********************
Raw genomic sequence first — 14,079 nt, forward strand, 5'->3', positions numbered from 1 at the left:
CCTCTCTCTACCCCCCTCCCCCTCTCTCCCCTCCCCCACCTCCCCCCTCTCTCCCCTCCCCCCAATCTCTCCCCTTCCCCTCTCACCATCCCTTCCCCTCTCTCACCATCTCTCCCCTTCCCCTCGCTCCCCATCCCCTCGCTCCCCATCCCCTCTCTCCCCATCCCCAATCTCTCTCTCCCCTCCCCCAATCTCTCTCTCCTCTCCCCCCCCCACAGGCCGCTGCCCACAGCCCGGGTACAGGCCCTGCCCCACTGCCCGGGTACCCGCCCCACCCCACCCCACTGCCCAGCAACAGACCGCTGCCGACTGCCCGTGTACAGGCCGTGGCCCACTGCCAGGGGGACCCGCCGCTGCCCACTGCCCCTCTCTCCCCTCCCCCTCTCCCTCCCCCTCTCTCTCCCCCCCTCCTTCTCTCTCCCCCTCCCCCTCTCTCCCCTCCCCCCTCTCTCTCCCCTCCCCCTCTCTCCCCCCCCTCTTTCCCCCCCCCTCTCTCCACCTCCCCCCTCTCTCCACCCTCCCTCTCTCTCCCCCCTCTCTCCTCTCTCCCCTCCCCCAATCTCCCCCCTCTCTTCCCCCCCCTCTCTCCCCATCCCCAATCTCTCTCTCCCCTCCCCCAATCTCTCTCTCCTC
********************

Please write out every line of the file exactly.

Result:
Raw genomic sequence first — 14,079 nt, forward strand, 5'->3', positions numbered from 1 at the left:
CCTCTCTCTACCCCCCTCCCCCTCTCTCCCCTCCCCCACCTCCCCCCTCTCTCCCCTCCCCCCAATCTCTCCCCTTCCCCTCTCACCATCCCTTCCCCTCTCTCACCATCTCTCCCCTTCCCCTCGCTCCCCATCCCCTCGCTCCCCATCCCCTCTCTCCCCATCCCCAATCTCTCTCTCCCCTCCCCCAATCTCTCTCTCCTCTCCCCCCCCCACAGGCCGCTGCCCACAGCCCGGGTACAGGCCCTGCCCCACTGCCCGGGTACCCGCCCCACCCCACCCCACTGCCCAGCAACAGACCGCTGCCGACTGCCCGTGTACAGGCCGTGGCCCACTGCCAGGGGGACCCGCCGCTGCCCACTGCCCCTCTCTCCCCTCCCCCTCTCCCTCCCCCTCTCTCTCCCCCCCTCCTTCTCTCTCCCCCTCCCCCTCTCTCCCCTCCCCCCTCTCTCTCCCCTCCCCCTCTCTCCCCCCCCTCTTTCCCCCCCCCTCTCTCCACCTCCCCCCTCTCTCCACCCTCCCTCTCTCTCCCCCCTCTCTCCTCTCTCCCCTCCCCCAATCTCCCCCCTCTCTTCCCCCCCCTCTCTCCCCATCCCCAATCTCTCTCTCCCCTCCCCCAATCTCTCTCTCCTC